Today’s topic is batteries. We will cover the two types of batteries you will find the most, what are the pros and cons of these types, and what are they best used for.
All information on this video is going to be very simplified and it is best you develop your own understanding before using airsoft batteries and we will not be held responsible for misuse.
The two types of batteries you will find the most used in airsoft is NiMH and Lipo batteries. Yes, there are other types before you light up the comment section.
Before we start, I want to go over the terminology we’ll be using. Starting from the plug itself, this is the basic Tamiya-style plug.
There is a large and small version, but the small plug is the most common in airsoft. You also have T-style or Deans connectors. This is another style that is not so common, but is an upgrade because it is more durable and provides a better connection.
These are often looked at as upgrades because the standard Tamiya style plugs can handle only so much current, so if you use a powerful battery or your gun is upgraded and demands a lot of battery power, these plugs will not only be a bottleneck but could melt.
Left to right: 9.6v Nimh battery with Tamiya-style connector, 9.6v Nimh battery with Deans-style connector, 9.6v Nimh battery with Tamiya-style connector, 11.v Lipo battery with Tamiya-style connector, 11.v Lipo battery with Tamiya-style connector
Batteries have a capacity and they are rated in maH - milliamp hours. Think of it as the amount of gas in your tank. Stock guns will use a normal amount of battery juice to power the gun. Upgraded guns might draw more of this so you will experience a shorter life between charges in exchange for that upgraded performance. Voltage is another thing you will find, and you will have options on what voltage to run an airsoft gun. NimH is nickel metal hydride and will use conventional chargers.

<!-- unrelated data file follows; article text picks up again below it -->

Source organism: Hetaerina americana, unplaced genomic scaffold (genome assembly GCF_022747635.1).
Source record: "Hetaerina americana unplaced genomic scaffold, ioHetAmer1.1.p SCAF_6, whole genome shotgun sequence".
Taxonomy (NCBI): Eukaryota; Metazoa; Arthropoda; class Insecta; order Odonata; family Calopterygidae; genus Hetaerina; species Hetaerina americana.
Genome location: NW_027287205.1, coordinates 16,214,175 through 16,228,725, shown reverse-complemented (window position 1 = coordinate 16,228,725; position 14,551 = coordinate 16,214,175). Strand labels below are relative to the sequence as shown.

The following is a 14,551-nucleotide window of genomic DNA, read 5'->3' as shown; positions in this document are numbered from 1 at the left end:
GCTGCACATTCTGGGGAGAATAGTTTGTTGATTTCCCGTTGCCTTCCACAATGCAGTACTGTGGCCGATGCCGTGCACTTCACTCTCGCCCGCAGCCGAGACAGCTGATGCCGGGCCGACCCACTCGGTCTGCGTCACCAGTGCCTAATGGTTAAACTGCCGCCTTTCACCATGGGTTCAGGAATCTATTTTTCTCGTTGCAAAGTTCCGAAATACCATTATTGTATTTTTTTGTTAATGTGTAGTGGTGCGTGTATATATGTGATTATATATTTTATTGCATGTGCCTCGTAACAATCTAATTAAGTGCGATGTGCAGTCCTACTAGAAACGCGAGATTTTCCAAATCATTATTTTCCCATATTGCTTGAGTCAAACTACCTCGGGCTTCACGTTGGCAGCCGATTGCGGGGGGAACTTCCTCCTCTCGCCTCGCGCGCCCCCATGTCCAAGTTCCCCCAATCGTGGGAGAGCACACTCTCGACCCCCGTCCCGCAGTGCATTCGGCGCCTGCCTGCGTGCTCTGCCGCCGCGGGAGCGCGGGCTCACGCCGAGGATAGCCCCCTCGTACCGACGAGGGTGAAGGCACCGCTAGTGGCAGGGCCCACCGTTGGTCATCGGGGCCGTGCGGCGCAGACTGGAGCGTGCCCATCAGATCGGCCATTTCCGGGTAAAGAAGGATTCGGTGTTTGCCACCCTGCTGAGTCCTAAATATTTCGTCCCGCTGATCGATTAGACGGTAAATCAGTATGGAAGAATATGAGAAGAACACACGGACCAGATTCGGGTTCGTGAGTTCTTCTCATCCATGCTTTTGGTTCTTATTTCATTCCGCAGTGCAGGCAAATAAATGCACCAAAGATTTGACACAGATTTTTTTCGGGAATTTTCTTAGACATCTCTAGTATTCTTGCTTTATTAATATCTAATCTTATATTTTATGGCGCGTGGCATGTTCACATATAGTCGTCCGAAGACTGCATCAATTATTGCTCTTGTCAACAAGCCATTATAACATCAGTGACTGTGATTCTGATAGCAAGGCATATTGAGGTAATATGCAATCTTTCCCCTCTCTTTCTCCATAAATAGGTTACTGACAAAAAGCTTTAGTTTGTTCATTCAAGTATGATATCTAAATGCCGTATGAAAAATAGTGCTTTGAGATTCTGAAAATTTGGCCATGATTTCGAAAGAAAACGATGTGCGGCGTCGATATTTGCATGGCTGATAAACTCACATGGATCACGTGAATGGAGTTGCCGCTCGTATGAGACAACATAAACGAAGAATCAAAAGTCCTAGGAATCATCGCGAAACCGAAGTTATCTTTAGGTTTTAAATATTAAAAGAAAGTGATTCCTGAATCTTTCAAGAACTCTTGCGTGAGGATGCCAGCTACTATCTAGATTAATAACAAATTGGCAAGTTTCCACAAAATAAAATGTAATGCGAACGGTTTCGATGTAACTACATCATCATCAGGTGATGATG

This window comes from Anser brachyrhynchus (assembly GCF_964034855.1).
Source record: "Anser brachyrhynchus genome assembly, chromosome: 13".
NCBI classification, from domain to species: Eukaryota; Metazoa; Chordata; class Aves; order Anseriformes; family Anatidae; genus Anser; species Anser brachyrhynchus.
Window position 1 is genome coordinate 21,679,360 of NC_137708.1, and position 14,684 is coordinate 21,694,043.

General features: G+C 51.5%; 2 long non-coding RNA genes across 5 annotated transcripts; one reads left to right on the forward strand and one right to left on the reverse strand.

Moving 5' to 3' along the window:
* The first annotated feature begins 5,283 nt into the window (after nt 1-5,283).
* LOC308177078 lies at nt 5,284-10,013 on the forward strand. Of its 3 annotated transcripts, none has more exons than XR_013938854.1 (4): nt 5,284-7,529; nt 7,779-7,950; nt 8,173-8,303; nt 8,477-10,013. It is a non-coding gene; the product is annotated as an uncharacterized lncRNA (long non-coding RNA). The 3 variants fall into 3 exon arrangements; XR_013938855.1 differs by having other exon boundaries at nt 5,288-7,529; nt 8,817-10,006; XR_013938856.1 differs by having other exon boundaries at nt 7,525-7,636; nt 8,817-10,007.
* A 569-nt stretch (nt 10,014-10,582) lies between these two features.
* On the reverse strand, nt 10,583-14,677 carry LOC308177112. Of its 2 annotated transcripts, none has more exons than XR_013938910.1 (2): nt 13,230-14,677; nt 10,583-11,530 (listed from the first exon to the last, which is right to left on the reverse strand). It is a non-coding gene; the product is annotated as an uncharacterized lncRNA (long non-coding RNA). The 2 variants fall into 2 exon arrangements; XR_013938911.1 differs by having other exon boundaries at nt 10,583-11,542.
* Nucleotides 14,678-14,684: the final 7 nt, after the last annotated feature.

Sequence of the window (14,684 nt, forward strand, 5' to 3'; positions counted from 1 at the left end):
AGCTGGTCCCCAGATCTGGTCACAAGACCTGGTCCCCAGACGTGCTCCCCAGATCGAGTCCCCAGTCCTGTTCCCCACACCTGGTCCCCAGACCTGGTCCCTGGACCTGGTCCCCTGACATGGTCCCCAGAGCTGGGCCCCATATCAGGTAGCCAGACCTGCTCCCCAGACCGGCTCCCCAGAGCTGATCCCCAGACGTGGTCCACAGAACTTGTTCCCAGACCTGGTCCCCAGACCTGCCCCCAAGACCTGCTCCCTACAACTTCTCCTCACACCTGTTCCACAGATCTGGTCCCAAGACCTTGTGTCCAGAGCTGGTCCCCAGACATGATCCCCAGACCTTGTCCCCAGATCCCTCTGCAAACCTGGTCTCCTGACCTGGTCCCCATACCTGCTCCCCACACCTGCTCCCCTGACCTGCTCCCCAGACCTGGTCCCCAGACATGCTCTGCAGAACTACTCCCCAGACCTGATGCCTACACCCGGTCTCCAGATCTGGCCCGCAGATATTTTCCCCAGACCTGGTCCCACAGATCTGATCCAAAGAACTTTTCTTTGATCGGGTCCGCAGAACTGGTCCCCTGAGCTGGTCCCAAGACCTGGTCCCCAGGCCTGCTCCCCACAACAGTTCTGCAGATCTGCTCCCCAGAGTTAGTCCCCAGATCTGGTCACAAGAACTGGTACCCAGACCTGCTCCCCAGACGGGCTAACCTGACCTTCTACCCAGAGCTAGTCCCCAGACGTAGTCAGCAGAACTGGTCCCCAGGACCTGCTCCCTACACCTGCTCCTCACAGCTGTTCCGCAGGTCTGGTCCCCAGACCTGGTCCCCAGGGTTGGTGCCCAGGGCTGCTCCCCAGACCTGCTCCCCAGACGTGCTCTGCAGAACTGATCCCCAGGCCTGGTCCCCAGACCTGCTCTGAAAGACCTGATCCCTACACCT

Lipo is lithium polymer and different type of battery that charges with its own specialized charger. Lipo batteries require more care and attention to use so do not purchase these for people who are not going to be attentive with their own equipment or for yourself if you hate complicating things. One more specification you might find on a battery pack is a discharge rate, particularly found on Lipo batteries.
This is kind of like what is the possible peak output of current that the battery can provide to your gun. This can be a performance bottleneck if the number is extremely low but also not good if you get something that is rated for something suited for RC cars where they require a high constant discharge rate. Most airsoft guns will work fine, upgraded or not, within the 15C to 35C range.
NiMH are what we would consider the standard batteries in the airsoft world. They are easy to use and provide adequate performance for powering most airsoft guns.
You will commonly find these in 9.6v but you will also so 8.4 and even 10.8. Each cell in this battery is 1.2 volts. Most guns will run with the 9.6v no problem. These will be what people will start with and if you value simplicity, these will work great.
A Lipo battery has the distinction of having two connectors - One is to power your airsoft gun (Tamiya-style or Deans-style connector), and one is to charge the battery (balance plug). Do not charge with the wrong plug, the battery will explode!
A Lipo battery is a little bit trickier to use but might provide you with a performance boost at the cost of some durability. Lipo batteries are a bit volatile so you absolutely must use the correct type of charger specific to Lipo batteries otherwise they could be damaged or catch fire.